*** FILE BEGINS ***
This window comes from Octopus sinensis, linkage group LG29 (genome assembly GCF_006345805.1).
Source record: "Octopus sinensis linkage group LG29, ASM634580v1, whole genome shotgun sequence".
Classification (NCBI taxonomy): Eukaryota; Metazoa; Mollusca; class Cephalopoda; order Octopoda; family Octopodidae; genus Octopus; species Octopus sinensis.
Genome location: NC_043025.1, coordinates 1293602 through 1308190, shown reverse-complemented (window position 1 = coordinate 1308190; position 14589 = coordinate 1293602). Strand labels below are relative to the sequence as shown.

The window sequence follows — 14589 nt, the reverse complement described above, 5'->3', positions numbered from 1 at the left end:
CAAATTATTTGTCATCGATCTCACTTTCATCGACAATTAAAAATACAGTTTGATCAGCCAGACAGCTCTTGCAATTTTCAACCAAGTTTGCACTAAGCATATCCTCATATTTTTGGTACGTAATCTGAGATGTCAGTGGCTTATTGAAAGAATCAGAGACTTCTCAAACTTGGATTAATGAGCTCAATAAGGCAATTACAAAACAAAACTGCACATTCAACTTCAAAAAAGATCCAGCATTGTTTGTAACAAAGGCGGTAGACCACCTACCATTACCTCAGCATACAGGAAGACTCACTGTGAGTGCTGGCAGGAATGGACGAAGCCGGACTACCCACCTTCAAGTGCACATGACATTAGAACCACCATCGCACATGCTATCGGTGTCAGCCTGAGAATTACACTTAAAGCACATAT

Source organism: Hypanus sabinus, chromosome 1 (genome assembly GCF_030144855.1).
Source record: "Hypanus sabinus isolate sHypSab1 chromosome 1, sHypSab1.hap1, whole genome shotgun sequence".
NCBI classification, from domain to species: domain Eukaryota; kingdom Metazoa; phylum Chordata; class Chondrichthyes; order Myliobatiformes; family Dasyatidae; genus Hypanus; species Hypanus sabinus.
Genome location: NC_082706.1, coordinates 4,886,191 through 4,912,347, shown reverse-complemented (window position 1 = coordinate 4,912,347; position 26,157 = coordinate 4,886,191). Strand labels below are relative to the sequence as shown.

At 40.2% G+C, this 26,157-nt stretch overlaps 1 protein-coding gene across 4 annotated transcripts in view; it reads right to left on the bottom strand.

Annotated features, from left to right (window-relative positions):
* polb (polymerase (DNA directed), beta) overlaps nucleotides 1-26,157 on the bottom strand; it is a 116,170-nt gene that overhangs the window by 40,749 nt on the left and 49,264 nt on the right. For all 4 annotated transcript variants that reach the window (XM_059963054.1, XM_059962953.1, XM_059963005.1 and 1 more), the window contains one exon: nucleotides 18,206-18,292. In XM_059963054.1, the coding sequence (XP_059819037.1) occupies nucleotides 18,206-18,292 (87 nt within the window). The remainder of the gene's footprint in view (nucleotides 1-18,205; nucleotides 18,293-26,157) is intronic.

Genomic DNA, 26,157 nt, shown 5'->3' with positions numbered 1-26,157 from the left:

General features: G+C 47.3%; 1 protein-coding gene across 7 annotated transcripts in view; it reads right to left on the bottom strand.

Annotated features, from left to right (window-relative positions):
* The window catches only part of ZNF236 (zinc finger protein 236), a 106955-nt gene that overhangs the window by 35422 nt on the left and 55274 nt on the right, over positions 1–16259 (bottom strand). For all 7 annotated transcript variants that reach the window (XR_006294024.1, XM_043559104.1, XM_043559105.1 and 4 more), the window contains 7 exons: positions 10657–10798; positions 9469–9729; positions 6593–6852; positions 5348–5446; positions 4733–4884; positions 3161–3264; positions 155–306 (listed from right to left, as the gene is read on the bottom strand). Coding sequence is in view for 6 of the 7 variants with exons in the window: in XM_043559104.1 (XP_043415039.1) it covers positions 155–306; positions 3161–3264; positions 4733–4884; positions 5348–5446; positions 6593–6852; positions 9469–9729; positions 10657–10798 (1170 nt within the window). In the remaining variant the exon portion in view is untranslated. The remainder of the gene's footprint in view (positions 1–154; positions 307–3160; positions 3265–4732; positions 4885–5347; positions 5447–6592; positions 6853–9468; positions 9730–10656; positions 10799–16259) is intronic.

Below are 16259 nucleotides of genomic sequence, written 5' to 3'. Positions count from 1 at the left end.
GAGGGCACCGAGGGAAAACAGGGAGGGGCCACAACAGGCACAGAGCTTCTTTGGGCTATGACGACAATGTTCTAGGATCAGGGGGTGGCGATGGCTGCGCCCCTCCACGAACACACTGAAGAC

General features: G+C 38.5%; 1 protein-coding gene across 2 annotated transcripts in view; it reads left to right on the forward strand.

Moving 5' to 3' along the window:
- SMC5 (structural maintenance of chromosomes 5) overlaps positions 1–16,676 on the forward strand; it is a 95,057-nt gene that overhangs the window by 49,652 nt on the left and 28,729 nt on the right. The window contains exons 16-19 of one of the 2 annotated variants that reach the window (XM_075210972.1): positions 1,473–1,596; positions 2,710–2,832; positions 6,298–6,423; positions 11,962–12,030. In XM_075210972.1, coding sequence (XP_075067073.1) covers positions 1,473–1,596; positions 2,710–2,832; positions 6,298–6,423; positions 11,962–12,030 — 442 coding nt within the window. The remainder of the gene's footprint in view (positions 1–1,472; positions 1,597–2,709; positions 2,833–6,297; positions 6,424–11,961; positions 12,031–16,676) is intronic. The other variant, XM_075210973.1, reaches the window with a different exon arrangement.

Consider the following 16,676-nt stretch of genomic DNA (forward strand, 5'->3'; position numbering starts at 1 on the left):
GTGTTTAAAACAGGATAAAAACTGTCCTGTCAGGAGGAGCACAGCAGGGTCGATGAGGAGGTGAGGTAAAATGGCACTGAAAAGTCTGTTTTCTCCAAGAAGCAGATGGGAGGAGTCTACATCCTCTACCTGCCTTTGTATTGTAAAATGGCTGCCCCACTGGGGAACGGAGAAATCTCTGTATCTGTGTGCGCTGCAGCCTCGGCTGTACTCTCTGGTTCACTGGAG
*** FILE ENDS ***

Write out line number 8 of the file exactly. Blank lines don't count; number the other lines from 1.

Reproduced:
Source record: "Hypanus sabinus isolate sHypSab1 chromosome 1, sHypSab1.hap1, whole genome shotgun sequence".